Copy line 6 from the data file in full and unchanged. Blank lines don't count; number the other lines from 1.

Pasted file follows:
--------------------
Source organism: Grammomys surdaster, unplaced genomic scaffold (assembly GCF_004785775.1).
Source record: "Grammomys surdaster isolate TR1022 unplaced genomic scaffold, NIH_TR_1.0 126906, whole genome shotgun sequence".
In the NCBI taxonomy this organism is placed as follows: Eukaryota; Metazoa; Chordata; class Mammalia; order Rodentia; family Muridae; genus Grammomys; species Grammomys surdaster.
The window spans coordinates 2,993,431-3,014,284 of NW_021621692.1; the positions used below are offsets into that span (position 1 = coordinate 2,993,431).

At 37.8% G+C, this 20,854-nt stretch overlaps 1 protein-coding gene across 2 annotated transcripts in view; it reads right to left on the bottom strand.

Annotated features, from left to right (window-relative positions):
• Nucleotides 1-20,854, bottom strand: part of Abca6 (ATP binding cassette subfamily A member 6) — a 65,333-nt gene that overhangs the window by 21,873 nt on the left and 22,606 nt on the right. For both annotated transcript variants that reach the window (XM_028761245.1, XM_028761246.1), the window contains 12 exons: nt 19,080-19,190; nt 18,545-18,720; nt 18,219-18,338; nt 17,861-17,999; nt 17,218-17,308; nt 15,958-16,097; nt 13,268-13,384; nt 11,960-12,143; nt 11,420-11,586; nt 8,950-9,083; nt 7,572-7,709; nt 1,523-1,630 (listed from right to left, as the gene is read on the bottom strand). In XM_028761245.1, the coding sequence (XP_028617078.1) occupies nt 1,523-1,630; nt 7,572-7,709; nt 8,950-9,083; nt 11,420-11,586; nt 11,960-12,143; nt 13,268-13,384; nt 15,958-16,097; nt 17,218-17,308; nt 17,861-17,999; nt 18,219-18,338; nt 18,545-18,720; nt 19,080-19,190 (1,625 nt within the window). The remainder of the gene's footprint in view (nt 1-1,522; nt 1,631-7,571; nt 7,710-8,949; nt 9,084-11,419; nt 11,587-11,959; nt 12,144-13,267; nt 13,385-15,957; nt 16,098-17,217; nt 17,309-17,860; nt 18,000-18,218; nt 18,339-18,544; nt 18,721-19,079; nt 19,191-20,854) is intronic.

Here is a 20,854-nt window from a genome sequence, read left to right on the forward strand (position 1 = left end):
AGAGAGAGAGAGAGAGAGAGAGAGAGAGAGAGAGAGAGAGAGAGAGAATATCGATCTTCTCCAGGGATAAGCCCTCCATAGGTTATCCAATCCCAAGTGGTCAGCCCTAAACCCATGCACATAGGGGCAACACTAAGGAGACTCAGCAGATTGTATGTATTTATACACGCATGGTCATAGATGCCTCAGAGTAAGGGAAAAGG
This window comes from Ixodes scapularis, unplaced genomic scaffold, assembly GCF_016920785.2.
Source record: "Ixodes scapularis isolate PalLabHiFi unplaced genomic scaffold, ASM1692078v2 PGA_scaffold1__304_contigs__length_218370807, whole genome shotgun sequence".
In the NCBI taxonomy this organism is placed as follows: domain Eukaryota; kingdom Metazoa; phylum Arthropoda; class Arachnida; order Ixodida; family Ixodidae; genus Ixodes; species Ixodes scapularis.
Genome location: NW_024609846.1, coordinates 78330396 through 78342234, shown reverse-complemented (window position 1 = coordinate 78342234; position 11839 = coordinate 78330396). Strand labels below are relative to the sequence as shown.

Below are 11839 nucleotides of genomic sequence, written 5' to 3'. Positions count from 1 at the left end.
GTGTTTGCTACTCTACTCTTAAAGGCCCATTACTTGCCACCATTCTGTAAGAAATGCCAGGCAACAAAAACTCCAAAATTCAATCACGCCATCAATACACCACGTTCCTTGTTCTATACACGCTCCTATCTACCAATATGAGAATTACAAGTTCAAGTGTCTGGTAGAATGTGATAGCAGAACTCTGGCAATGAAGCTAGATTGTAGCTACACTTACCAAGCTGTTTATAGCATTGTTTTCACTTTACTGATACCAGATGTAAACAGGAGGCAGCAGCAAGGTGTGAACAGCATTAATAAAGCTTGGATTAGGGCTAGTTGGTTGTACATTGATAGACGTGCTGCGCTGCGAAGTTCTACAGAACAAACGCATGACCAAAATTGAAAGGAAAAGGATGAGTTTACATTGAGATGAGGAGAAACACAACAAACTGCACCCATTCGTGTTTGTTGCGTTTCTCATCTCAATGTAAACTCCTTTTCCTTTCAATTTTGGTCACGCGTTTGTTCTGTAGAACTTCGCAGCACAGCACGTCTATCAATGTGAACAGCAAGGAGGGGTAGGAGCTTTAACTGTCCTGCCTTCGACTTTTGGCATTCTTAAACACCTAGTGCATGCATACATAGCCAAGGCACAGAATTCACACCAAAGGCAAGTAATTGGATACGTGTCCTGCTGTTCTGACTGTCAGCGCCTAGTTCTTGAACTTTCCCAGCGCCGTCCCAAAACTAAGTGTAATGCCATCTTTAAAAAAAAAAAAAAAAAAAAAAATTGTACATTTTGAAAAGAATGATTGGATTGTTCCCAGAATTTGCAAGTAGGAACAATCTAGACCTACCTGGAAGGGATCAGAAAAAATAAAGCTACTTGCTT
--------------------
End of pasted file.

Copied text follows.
Annotated features, from left to right (window-relative positions):